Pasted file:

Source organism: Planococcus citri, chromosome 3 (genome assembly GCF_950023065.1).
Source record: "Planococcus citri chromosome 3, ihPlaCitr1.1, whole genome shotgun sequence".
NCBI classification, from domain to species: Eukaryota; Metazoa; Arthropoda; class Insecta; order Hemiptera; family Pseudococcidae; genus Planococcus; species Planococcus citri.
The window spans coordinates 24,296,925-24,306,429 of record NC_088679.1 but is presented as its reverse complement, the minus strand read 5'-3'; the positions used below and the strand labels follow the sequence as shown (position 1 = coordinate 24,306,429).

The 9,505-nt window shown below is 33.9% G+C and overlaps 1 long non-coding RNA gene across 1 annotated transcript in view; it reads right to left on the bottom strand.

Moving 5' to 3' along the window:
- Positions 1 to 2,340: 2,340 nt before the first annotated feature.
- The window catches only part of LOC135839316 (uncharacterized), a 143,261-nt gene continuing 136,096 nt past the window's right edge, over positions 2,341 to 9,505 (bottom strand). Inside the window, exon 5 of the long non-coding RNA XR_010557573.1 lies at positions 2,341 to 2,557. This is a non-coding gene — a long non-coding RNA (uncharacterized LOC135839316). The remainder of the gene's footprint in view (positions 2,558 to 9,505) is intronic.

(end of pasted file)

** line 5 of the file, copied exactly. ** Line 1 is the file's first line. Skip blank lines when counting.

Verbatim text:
The 9,505-nt window shown below is 33.9% G+C and overlaps 1 long non-coding RNA gene across 1 annotated transcript in view; it reads right to left on the bottom strand.